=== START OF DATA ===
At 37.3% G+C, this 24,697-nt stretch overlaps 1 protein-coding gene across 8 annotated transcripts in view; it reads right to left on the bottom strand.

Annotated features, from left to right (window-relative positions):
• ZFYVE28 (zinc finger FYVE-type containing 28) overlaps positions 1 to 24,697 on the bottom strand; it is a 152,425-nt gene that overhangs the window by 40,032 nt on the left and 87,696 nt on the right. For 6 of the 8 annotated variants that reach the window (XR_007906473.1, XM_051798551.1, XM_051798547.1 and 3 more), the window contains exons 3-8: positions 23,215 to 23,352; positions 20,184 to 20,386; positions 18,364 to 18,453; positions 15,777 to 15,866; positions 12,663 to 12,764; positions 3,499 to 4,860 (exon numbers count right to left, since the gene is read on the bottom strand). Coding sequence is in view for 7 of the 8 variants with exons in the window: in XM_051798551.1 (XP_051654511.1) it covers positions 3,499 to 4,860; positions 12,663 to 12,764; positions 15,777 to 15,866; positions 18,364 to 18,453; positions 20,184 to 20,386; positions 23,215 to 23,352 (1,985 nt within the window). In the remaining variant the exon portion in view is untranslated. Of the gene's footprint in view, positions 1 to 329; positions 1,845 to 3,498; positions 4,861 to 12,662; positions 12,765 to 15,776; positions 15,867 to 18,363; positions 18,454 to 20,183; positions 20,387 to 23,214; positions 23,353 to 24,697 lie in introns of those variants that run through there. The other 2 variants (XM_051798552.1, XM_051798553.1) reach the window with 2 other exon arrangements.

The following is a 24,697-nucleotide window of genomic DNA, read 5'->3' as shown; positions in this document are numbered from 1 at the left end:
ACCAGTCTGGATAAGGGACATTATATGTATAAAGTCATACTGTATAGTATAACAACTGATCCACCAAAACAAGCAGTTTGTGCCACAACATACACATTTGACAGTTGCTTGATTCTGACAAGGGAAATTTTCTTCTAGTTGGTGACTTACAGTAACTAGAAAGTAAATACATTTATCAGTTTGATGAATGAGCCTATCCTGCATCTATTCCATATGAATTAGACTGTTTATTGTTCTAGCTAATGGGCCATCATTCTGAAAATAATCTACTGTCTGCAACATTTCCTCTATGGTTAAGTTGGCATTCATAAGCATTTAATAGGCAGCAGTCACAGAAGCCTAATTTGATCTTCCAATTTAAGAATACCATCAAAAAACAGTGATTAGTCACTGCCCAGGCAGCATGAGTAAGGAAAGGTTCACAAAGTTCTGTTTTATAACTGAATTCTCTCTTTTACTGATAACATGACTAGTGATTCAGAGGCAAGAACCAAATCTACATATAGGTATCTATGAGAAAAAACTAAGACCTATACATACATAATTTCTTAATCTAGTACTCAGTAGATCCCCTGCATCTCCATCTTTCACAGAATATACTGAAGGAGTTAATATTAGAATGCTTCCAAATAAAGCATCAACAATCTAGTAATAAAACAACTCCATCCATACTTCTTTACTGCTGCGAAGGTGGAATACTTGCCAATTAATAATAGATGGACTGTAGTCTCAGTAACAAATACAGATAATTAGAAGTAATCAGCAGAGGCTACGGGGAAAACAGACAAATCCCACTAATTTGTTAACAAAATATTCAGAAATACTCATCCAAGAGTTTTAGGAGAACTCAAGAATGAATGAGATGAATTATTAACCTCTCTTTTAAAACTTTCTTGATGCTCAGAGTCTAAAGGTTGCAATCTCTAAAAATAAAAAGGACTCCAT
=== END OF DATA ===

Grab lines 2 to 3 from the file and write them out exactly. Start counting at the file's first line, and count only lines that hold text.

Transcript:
Annotated features, from left to right (window-relative positions):
• ZFYVE28 (zinc finger FYVE-type containing 28) overlaps positions 1 to 24,697 on the bottom strand; it is a 152,425-nt gene that overhangs the window by 40,032 nt on the left and 87,696 nt on the right. For 6 of the 8 annotated variants that reach the window (XR_007906473.1, XM_051798551.1, XM_051798547.1 and 3 more), the window contains exons 3-8: positions 23,215 to 23,352; positions 20,184 to 20,386; positions 18,364 to 18,453; positions 15,777 to 15,866; positions 12,663 to 12,764; positions 3,499 to 4,860 (exon numbers count right to left, since the gene is read on the bottom strand). Coding sequence is in view for 7 of the 8 variants with exons in the window: in XM_051798551.1 (XP_051654511.1) it covers positions 3,499 to 4,860; positions 12,663 to 12,764; positions 15,777 to 15,866; positions 18,364 to 18,453; positions 20,184 to 20,386; positions 23,215 to 23,352 (1,985 nt within the window). In the remaining variant the exon portion in view is untranslated. Of the gene's footprint in view, positions 1 to 329; positions 1,845 to 3,498; positions 4,861 to 12,662; positions 12,765 to 15,776; positions 15,867 to 18,363; positions 18,454 to 20,183; positions 20,387 to 23,214; positions 23,353 to 24,697 lie in introns of those variants that run through there. The other 2 variants (XM_051798552.1, XM_051798553.1) reach the window with 2 other exon arrangements.